However, Datuk Mohd Yusof Ahmad, the mufti of Negeri Sembilan, had said that there is no need for religious scholars as well as the muftis to apologize to Mujahid, as the muftis had to say something so that people won’t interpret their silence as an agreement. Furthermore, he questioned why Mujahid had to wait for the criticisms to pour in before denying the report and defending himself.
Regardless of this recent case, Mujahid’s statements seemed to be ‘misunderstood’ a lot, ever since he was appointed some three months ago. In July, Mujahid made a speech on Hizf al-Din (taking care of religion), which promotes taking care of not just Islam, but other religions as well. There was a backlash, and he later claimed that his statement had been twisted and misinterpreted, and that he only meant preserving the right to profess other religions.
In August, he apologized for making confusing statements on the issue of LGBT rights, one of them regarding toilets. He had also been criticized for criticizing Zakir Naik for his combative style of propagating Islam. Mujahid’s take on other issues, from Shia teachings to hudud implementation to child marriage, had also been commented on, so one might wonder…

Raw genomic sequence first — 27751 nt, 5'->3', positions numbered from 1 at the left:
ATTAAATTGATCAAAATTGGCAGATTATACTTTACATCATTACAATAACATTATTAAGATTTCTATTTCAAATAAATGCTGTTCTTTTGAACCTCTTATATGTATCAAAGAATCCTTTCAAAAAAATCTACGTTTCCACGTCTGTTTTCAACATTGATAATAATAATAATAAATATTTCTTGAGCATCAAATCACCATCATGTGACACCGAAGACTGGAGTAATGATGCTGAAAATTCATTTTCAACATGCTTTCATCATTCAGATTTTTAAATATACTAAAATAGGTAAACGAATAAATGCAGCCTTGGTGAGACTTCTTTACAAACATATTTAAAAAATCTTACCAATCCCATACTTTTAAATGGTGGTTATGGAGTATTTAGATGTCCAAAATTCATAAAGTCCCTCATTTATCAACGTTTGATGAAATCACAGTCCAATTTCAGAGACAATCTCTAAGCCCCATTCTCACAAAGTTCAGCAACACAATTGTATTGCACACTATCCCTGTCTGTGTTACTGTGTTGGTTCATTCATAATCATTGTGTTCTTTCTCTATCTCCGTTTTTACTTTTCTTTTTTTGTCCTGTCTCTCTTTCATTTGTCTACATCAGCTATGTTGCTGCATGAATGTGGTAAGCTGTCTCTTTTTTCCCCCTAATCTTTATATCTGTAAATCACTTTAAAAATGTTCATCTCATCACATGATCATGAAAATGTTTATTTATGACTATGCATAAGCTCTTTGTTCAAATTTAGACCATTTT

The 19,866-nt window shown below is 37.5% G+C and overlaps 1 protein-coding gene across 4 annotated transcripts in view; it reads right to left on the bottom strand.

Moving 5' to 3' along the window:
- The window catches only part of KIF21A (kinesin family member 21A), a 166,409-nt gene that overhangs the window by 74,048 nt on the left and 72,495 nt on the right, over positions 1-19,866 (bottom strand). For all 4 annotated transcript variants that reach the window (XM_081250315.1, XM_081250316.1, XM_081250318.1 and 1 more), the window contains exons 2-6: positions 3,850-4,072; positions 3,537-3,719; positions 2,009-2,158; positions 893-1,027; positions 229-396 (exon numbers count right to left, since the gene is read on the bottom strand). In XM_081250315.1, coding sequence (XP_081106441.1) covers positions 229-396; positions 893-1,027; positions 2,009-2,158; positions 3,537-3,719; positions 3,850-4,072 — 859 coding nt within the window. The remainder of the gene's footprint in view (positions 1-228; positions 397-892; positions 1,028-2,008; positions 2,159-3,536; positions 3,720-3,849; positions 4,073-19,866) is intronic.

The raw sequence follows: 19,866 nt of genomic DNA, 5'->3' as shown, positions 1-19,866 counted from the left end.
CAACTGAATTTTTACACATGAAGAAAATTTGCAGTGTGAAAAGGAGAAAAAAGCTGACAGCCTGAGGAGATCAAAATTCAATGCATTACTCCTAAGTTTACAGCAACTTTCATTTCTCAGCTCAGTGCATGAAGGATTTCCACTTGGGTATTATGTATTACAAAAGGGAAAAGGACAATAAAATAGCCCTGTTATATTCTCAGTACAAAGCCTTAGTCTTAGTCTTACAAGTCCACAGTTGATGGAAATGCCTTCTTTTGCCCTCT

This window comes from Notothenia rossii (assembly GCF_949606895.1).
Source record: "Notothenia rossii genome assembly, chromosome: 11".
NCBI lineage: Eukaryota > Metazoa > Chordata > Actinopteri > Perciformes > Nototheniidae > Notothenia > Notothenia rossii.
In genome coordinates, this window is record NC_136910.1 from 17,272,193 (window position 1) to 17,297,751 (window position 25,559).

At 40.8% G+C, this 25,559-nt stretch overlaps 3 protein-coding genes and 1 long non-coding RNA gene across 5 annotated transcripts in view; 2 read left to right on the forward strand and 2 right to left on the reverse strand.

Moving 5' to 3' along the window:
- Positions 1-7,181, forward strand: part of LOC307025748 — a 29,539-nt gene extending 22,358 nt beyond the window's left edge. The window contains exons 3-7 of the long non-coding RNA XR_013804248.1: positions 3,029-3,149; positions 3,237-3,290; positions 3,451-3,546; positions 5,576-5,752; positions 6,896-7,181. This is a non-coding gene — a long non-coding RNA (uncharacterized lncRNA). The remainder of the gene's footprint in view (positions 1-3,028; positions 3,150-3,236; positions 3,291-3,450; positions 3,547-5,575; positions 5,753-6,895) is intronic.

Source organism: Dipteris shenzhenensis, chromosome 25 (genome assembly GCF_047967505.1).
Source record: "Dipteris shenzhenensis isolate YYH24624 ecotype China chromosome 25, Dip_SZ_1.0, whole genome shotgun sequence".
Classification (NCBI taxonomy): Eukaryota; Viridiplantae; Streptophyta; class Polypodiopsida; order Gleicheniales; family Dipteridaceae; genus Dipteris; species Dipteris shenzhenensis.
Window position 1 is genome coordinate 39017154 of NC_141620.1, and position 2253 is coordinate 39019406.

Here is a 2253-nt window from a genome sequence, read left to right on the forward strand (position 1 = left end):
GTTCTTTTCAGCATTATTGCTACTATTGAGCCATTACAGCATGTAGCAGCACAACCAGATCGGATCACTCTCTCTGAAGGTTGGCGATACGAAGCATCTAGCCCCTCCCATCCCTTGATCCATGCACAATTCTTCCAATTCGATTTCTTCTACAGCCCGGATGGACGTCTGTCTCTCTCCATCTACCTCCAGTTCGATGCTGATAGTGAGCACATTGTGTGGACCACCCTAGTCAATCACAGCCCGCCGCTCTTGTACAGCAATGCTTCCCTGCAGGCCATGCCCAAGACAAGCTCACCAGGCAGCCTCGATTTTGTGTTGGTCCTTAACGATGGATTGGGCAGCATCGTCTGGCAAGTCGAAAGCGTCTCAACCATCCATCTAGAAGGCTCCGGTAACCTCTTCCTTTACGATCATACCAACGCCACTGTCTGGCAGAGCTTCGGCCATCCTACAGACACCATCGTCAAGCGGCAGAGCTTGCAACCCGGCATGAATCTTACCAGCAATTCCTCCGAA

What is it that Mujahid’s trying to do anyway?
Although one can describe Mujahid as controversial, based on his statements so far, we guess you can also describe him as a bit… unorthodox. Earlier this month Mujahid outlined three foundations that will serve as the government’s new narrative when it comes to racial and religious harmony in Malaysia:
- Islam as the religion that brings mercy (rahmatan lil alamin), by approaching people, opening dialogs and not being forceful in its nature;
- Putting forth a new purpose of sharia (maqasid sharia) to consider not only hudud and Islamic laws, but also justice and humanity; and
- Making Malaysia as a model that shows the world how we can still live in harmony even with Islam as the official religion, when the world have conflicts in the name of race and religion.
His most recent statement on khalwat enforcement seems to fall in line with these foundations, with regards to forceful moral policing by the religious authorities. However, in his interview with the Star, he did admit that it won’t be an easy task to implement this new policy of ‘compassionate Islam’, as there will be people who resent such ideas, even among the administrators. To overcome that hurdle, Mujahid’s plan is to ‘debate, talk, and discuss‘.
“We have to get them on a platform with their ideas and opinions. At the end of the day, you have to put your foot down where you want the new policy, set an agenda and have a timeline. We have the bigger society supporting us. By concurrently doing this, we will have a reformed Islamic administration.” – Datuk Mujahid Yusof Rawa, to the Star.
As for what will actually happen to khalwat raids… at the time of writing, there was only talk on improving the SOPs so that any raid can only be done with solid evidence instead of being based on just complaints. Until that happens, we guess the old procedure stands… so here’s an article on what to expect if you kena raid.